Although billed as a steampunk novel, King of the Cracksmen by Dennis O’Flaherty is more in line with being an Alternative History sci-fi book than a straight up steampunk novel.
It is 1877 and Abraham Lincoln is still the U.S. President as he’s never been assassinated. But Lincoln hasn’t been seen for many months, so rumor circulates about what may have happened. The country is being run as a police state by Edward Stanton – a criminal with a lust for power.
Among the more common criminals, “The King of the Cracksmen” is an Irish safe-cracker by the name of Liam McCool. McCool’s girlfriend Maggie is murdered and as McCool works to track down her killer, he finds a chain of criminal behavior that extends all the way to Stanton. McCool brings in a lady reporter and tries to bring Stanton down.
I have not read a lot of steampunk but I was definitely expecting a little bit more, both ‘punk’ and ‘steam.’ What I got is a story that spends a fair amount of time setting up the world … a world in which the U.S. sold some of its land to Russia and gangs of Mexicans, Russians, and even French, are creating much tension. There are a few steam-applied devices (thanks to Tesla), but overall this feels like an alternate history story rather than a steampunk story.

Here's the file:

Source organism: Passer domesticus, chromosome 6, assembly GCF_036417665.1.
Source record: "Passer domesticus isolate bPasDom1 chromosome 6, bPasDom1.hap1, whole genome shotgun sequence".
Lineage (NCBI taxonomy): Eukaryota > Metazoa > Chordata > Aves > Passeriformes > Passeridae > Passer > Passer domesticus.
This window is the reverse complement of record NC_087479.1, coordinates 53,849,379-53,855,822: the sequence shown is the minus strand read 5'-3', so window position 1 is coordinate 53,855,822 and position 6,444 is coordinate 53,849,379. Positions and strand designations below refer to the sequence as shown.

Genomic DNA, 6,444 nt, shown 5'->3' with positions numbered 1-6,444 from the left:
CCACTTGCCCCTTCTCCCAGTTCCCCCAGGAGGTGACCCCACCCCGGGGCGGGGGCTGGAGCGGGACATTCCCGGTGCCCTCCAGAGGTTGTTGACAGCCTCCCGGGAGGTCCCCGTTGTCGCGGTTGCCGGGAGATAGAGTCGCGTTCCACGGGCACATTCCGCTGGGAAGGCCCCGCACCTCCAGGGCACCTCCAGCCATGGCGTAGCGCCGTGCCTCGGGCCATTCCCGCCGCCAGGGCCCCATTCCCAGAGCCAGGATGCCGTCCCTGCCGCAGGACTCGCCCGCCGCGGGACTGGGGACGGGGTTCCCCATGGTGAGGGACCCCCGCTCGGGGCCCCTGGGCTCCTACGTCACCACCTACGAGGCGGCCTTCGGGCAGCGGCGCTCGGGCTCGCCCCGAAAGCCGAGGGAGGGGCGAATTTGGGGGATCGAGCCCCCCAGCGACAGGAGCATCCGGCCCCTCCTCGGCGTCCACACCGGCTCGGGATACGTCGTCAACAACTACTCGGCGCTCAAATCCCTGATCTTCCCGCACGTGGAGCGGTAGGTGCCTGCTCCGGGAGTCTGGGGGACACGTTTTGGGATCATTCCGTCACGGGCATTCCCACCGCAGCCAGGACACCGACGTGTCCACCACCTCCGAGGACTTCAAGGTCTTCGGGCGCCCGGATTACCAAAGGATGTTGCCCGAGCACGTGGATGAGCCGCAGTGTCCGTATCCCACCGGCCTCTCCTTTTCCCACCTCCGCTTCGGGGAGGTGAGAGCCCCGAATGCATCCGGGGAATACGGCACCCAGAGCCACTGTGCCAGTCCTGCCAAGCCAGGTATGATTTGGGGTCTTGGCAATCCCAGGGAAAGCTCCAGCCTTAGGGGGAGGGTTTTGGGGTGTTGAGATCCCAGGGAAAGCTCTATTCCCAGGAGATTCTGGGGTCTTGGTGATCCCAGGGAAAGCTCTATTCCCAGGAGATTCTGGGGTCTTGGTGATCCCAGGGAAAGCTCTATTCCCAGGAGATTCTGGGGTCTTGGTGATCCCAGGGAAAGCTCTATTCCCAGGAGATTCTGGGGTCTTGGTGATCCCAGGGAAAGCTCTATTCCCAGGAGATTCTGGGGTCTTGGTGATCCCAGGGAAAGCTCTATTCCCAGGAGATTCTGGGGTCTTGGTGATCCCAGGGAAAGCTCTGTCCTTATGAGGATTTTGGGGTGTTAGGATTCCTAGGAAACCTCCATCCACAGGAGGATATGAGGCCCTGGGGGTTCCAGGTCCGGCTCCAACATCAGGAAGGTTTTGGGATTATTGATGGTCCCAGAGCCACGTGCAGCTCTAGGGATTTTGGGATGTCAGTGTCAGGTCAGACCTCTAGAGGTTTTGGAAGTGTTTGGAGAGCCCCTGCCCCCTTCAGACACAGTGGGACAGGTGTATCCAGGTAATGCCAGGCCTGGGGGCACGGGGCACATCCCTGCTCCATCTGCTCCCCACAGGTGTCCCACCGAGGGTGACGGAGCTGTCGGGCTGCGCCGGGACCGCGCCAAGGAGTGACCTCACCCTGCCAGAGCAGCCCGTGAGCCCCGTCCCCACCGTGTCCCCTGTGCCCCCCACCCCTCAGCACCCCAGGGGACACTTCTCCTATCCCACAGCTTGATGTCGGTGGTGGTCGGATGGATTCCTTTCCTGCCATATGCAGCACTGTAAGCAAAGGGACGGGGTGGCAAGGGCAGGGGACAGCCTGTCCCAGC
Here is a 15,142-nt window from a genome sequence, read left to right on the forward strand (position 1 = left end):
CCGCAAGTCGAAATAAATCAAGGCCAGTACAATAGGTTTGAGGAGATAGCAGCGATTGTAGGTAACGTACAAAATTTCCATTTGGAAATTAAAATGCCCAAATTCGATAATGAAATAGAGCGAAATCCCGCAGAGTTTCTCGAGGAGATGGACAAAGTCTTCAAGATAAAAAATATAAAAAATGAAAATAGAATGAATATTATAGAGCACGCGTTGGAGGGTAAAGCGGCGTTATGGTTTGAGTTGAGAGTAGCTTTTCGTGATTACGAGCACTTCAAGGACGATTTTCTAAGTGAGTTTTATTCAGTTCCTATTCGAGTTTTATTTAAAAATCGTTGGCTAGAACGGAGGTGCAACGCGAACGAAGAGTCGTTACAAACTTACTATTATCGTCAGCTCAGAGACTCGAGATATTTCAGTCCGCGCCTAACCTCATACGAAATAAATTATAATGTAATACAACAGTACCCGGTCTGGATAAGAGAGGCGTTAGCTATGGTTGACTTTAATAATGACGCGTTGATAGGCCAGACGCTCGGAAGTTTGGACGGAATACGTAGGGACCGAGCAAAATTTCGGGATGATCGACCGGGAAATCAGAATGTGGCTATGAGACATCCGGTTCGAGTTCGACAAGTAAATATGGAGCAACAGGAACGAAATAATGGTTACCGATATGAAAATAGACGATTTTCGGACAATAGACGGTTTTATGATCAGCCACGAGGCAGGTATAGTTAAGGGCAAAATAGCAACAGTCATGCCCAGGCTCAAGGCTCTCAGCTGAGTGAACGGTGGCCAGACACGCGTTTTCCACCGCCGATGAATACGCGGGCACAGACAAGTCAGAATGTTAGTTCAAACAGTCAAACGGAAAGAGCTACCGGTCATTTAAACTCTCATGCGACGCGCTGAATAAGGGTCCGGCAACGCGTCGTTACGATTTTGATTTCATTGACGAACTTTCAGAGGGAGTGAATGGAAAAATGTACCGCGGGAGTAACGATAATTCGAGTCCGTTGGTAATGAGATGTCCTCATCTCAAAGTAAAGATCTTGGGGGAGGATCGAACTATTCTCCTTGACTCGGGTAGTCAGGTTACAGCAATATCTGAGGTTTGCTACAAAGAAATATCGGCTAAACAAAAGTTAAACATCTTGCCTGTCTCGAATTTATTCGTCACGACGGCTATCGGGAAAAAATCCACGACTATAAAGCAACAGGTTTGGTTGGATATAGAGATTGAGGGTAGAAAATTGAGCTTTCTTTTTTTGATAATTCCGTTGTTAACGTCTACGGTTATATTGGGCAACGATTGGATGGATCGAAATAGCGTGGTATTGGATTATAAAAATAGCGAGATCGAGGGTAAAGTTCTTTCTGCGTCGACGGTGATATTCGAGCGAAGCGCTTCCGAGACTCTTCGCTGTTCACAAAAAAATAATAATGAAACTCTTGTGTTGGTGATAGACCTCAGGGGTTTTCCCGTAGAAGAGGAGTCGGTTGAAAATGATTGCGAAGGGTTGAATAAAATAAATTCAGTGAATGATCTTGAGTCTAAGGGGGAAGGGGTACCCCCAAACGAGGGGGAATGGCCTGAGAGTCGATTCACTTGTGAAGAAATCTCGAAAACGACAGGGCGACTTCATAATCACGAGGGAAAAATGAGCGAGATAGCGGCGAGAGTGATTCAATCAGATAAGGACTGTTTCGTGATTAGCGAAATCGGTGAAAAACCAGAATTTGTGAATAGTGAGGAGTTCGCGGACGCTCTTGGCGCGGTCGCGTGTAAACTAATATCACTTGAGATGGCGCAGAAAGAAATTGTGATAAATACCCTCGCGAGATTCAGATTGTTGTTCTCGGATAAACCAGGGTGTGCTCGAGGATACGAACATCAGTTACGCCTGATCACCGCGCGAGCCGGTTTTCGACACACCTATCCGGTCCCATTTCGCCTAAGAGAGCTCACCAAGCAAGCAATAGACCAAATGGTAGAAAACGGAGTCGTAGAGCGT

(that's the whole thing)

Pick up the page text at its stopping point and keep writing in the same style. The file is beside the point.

The action moves at a snail’s pace, making room for plenty of world-description.
Liam McCool is not a particularly sympathetic or attractive character and it is hard to rally behind him. His actions get lost in the politics of this strange new world and the focus of the book gets muddy.
Looking for a good book? King of the Cracksmen is a slowly moving alternative history/steampunk story.
I received a digital copy of this book from the publisher, through Edelweiss, in exchange for an honest review.
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King of the Cracksmen: A Steampunk Entertainment
author: Dennis O’Flaherty
publisher: Night Shade Books
paperback, 336 pages